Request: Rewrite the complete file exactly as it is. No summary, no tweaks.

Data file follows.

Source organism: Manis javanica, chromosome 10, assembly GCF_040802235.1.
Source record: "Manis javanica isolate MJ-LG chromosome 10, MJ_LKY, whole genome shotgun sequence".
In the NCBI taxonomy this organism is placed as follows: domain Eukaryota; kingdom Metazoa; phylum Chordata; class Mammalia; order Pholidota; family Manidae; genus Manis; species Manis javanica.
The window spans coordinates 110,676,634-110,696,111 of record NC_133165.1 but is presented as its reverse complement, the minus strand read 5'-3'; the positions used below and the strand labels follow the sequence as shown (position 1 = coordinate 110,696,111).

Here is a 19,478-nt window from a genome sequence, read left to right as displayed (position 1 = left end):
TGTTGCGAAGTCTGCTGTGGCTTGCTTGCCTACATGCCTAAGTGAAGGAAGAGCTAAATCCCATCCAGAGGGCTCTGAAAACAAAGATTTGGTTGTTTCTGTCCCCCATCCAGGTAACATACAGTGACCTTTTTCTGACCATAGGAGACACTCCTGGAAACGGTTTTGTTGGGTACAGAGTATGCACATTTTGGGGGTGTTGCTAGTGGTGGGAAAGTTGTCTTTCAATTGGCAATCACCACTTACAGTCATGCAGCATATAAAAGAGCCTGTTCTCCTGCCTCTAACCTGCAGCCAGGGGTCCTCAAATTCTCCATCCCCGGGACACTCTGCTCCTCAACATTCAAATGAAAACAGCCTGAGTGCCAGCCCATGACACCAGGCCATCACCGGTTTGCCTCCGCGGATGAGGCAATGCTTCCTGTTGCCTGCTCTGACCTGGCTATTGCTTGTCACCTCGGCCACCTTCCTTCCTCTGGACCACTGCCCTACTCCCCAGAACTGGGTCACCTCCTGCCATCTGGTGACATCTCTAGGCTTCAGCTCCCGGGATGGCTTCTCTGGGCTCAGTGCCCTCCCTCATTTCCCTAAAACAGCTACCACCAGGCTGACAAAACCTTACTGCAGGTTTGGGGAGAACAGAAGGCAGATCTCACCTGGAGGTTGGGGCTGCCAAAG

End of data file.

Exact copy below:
Source organism: Manis javanica, chromosome 10, assembly GCF_040802235.1.
Source record: "Manis javanica isolate MJ-LG chromosome 10, MJ_LKY, whole genome shotgun sequence".
In the NCBI taxonomy this organism is placed as follows: domain Eukaryota; kingdom Metazoa; phylum Chordata; class Mammalia; order Pholidota; family Manidae; genus Manis; species Manis javanica.
The window spans coordinates 110,676,634-110,696,111 of record NC_133165.1 but is presented as its reverse complement, the minus strand read 5'-3'; the positions used below and the strand labels follow the sequence as shown (position 1 = coordinate 110,696,111).

Here is a 19,478-nt window from a genome sequence, read left to right as displayed (position 1 = left end):
TGTTGCGAAGTCTGCTGTGGCTTGCTTGCCTACATGCCTAAGTGAAGGAAGAGCTAAATCCCATCCAGAGGGCTCTGAAAACAAAGATTTGGTTGTTTCTGTCCCCCATCCAGGTAACATACAGTGACCTTTTTCTGACCATAGGAGACACTCCTGGAAACGGTTTTGTTGGGTACAGAGTATGCACATTTTGGGGGTGTTGCTAGTGGTGGGAAAGTTGTCTTTCAATTGGCAATCACCACTTACAGTCATGCAGCATATAAAAGAGCCTGTTCTCCTGCCTCTAACCTGCAGCCAGGGGTCCTCAAATTCTCCATCCCCGGGACACTCTGCTCCTCAACATTCAAATGAAAACAGCCTGAGTGCCAGCCCATGACACCAGGCCATCACCGGTTTGCCTCCGCGGATGAGGCAATGCTTCCTGTTGCCTGCTCTGACCTGGCTATTGCTTGTCACCTCGGCCACCTTCCTTCCTCTGGACCACTGCCCTACTCCCCAGAACTGGGTCACCTCCTGCCATCTGGTGACATCTCTAGGCTTCAGCTCCCGGGATGGCTTCTCTGGGCTCAGTGCCCTCCCTCATTTCCCTAAAACAGCTACCACCAGGCTGACAAAACCTTACTGCAGGTTTGGGGAGAACAGAAGGCAGATCTCACCTGGAGGTTGGGGCTGCCAAAG